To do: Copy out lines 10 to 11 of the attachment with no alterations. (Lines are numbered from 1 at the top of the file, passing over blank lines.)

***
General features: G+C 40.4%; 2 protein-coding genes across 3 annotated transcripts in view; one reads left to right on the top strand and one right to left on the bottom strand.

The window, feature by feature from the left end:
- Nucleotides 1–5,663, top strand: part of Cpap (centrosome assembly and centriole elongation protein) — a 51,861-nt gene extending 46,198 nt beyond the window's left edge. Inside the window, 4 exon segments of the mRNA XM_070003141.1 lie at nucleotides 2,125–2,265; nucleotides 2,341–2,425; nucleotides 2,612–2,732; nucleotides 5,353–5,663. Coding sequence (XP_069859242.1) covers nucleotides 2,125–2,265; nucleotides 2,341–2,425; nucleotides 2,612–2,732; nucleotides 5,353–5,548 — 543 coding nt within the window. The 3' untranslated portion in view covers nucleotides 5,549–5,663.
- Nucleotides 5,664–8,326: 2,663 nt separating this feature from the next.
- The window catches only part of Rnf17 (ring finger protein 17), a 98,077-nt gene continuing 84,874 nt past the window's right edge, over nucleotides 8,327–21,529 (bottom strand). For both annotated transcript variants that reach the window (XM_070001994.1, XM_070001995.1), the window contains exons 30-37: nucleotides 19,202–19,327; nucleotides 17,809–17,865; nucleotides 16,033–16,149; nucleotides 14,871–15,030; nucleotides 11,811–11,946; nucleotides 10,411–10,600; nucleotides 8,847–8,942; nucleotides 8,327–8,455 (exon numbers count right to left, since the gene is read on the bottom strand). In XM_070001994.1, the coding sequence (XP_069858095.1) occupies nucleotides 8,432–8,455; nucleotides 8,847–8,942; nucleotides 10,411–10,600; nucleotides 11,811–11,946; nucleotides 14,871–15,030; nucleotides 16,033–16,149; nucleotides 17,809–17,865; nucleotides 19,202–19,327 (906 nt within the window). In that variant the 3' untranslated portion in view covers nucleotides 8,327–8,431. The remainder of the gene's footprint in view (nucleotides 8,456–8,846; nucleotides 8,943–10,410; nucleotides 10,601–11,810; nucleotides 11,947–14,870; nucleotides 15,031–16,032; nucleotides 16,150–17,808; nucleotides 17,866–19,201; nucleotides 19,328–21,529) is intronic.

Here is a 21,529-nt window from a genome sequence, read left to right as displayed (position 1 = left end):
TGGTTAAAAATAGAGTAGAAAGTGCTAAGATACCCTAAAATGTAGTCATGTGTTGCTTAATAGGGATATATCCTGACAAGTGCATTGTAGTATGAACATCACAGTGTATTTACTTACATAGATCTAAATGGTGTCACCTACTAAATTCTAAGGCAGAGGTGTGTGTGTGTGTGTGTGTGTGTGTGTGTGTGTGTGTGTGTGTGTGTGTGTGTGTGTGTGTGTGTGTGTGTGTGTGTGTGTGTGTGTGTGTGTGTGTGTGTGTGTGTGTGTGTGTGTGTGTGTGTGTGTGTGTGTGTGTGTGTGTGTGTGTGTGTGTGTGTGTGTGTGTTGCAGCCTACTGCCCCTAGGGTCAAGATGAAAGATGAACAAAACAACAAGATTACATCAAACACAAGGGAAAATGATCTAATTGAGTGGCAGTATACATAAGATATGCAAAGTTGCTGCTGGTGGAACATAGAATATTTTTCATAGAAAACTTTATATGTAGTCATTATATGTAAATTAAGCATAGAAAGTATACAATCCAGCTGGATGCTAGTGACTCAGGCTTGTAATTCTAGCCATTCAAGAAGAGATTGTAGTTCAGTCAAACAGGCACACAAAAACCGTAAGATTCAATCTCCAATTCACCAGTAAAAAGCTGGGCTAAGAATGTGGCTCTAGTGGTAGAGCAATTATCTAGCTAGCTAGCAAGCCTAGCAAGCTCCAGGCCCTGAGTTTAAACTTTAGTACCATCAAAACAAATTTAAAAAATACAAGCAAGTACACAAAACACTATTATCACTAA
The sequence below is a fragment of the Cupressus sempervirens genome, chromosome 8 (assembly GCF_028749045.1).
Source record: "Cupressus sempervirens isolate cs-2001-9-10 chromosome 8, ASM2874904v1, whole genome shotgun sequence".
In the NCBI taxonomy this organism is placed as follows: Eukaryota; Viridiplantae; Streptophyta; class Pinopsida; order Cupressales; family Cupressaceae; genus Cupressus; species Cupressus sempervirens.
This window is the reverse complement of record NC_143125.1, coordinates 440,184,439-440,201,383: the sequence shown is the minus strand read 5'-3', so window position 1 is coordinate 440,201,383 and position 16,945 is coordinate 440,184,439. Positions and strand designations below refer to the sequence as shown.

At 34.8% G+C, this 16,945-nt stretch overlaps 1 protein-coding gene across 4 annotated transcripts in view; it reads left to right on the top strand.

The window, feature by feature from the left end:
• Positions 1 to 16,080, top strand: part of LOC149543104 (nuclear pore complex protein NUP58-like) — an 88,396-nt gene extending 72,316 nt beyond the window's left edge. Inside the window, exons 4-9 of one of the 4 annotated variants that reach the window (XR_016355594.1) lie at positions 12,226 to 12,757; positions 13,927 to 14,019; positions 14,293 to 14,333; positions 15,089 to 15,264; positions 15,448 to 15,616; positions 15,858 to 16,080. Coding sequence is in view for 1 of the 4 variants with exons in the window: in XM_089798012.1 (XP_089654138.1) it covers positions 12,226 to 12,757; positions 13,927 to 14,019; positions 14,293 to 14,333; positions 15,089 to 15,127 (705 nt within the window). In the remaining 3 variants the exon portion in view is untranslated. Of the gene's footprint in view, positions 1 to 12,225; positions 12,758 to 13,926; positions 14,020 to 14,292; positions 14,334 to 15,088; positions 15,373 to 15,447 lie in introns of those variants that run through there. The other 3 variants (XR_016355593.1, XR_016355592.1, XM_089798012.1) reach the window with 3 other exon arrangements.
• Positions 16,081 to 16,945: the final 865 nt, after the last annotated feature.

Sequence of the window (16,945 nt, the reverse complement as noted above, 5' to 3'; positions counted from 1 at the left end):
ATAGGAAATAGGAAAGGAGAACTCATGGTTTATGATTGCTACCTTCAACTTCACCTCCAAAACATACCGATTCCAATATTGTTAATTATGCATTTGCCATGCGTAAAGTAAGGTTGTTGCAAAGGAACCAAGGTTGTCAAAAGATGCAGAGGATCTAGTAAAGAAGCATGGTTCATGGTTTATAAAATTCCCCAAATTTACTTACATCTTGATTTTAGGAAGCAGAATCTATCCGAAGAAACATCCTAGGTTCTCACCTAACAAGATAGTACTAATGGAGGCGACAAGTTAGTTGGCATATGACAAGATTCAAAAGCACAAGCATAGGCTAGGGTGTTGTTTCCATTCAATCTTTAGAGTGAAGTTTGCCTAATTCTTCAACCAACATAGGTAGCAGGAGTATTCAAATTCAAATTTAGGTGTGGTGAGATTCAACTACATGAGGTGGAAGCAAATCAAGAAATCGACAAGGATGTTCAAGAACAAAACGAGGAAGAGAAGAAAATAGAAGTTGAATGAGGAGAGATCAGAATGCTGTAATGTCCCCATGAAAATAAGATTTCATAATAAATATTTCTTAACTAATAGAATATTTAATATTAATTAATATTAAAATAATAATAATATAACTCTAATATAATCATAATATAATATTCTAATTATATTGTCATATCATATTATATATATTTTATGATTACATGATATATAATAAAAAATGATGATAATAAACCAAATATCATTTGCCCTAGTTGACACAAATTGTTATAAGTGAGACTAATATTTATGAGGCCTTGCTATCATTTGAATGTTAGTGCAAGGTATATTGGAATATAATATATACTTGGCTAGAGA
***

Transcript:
In the NCBI taxonomy this organism is placed as follows: Eukaryota; Viridiplantae; Streptophyta; class Pinopsida; order Cupressales; family Cupressaceae; genus Cupressus; species Cupressus sempervirens.
This window is the reverse complement of record NC_143125.1, coordinates 440,184,439-440,201,383: the sequence shown is the minus strand read 5'-3', so window position 1 is coordinate 440,201,383 and position 16,945 is coordinate 440,184,439. Positions and strand designations below refer to the sequence as shown.